A while back I discussed with someone, the appointment of a young woman with zero qualifications, to an important re-insurance position. I was told that they deliberately put young people into these jobs because the young usually see things in black and white and they can be more ruthless – a business expedient – than older people who see the shades of grey. Looks like that’s happening again, and it’s not good enough.

    • “Ada – You cannot know what the ‘voters’ want”
      No, I just look at voters’ actions and the resulting election results.

      I’ll re-state what I first posted – if New Zealanders wanted democratic socialism, they would have voted for it in greater numbers.

      • When sheep are herded into a paddock A, it’s ‘cos they “chose” the paddock. Yeah right.

        Show me a party advocating “democratic socialism” who got the same airtime, the same coverage, all totally unbiased and without insinuating overtones overlaid by by a hostile 4th estate, from the last 30 years.
        You can’t because there hasn’t been one. However, far right cranks like the ACT party have enjoyed a disproportionate of coverage over the years. And they only exist because of an Electoral rort! FFS.

        • I am inclined to agree with this
          When sheep are herded into a paddock A, it’s ‘cos they “chose” the paddock. Yeah right.

          We need civics in schools NOW!

          We need people to understand and not just react to ‘tax cuts’ and vote for that whilst the squeeze goes on our public health system and all the other ‘public’ systems we need and wish to retain and improve.

          However what does this do for the 3 poorest electorates in the country, Manukau, Mangere and Manurewa which Labour has held for ever and done NOTHING for – just placeholders.

      • I admire your restraint Ada. I may have resorted to rancorous ad hominen if I were you, which would be unwise as you have most ably demonstrated. I fear the lack of comprehension and the willingness to jump to the conclusion that you must be what you’ve given no hint of, may be because most people are a little crazy these days.

      • “if New Zealanders wanted democratic socialism, they would have voted for it in greater numbers”
        Lols, NZers spent well over 55 years fighting for, voting for and building a democratic democracy before it was pulled out from under their feet without even a by-your-leave in the 1980s. Since then the NZ public never offered a credible alternative to neoliberalism to get behind and support. Peak disillusionment occurred in the early mid 1990s with plummeting participation in the democratic process. Followed by a vain and futile wait for the Clark Govt to even stand up for Labour Party principles.
        The neoliberal takeover, supported by a corporate Press hostile to any alternative, has been almost total and finally sealed in perpetuity by the TPPA.

  9. I rather view discussing Labour as akin to kicking a dead horse. It looks so much like National now its almost indistinguishable. Our politics look a lot like the US’s these days, two parties, much the same outcome. You only need to look at the rapid passage of the TPPA to see that.

    If you want change we need new parties, its that simple.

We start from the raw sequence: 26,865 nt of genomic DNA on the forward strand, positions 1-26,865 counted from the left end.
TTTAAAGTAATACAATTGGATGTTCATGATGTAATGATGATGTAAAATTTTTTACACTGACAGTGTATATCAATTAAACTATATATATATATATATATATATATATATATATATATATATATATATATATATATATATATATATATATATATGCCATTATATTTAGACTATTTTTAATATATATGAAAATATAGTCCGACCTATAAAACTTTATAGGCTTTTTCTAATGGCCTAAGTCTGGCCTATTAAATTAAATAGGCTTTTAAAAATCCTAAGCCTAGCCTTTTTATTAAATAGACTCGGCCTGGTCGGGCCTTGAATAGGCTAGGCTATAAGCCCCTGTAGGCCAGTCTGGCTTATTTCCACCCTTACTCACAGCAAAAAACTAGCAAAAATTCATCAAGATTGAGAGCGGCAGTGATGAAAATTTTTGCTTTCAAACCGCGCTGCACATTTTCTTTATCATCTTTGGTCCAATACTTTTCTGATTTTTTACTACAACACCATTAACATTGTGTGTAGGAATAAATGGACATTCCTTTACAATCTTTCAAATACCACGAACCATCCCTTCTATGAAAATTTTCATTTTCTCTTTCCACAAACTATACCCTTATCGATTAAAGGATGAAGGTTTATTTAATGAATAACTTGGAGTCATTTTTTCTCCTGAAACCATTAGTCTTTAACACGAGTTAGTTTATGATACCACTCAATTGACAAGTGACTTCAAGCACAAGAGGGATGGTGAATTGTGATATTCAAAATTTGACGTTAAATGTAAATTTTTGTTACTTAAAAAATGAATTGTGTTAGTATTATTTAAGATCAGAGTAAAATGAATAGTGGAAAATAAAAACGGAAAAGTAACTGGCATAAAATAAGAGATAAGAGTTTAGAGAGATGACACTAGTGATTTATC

• Agree Sean K, I hope Mana resurrects. They enjoyed cross ethnicity support and actually had more party votes than ACT and the Maori party last time.

  10. The Listener and Metro both great once, faded remnants now. Print standards have dropped too in many periodicals–text strike through apparent on light GSM matt or very lightly coated stock, muddy digital colour settings…have not bought one for a decade, so I don’t have the passion for the product Chris has. And face it–few if any of the Bauer stable had made a consistent transition to online publishing. I used to spend a lot of disposable income on magazines and books–and V8s and partying–the rest I just wasted!

    anyway…there possibly was a case for a media bailout for the sake of preserving talent and skills for a new PBS or suchlike?

    The Labour Party Caucus no longer has enough members who know what social democracy is, let alone support it, and totally don’t want to fight for it! Yet this is the perfect opportunity to return flogged off infrastructure to public ownership and other working class friendly angles.

    Agree there should be an emergency BI–Basic Income credited to any individual with an IRD no. that applies for it, IRD have the details to just do it, bypassing punitive WINZ/MSD. MSD seems unable to overcome its denial and punishment model quickly enough to distribute urgent assistance even if it wanted to. Self employed, rural, contractors etc unaccustomed to applying for help will get a shock when they start telling WINZ staff about a partner, or a partner that is still working and…Stand downs…and owning a property oh boy are they in for a wake up.

    Basic Income now!

    • @Tiger Mountain, The Listener and Metro both great once, faded remnants now….

      Yes, but that might be also linked to overseas ownership pushing a neoliberal agenda.

      If they become a NZ owned company or collective again and change their perspective to a local one, people might actually start reading it again, who quit years ago based on their u turn of editorial policy and lack of investigative journalism to mainstream froth.

    • Gossip travels faster than the truth, brother. All this speople you want to make redundant, don’t you think they’ll respond in kind?

    • All sharp-teethed professional activists now, Labour. In lieu of a membership. The pride before the fall.

  11. With 44,000 signing on to the bene in the last 2 weeks and more than 1 million people in receipt of the wage subsidy. “This shits just got reels!”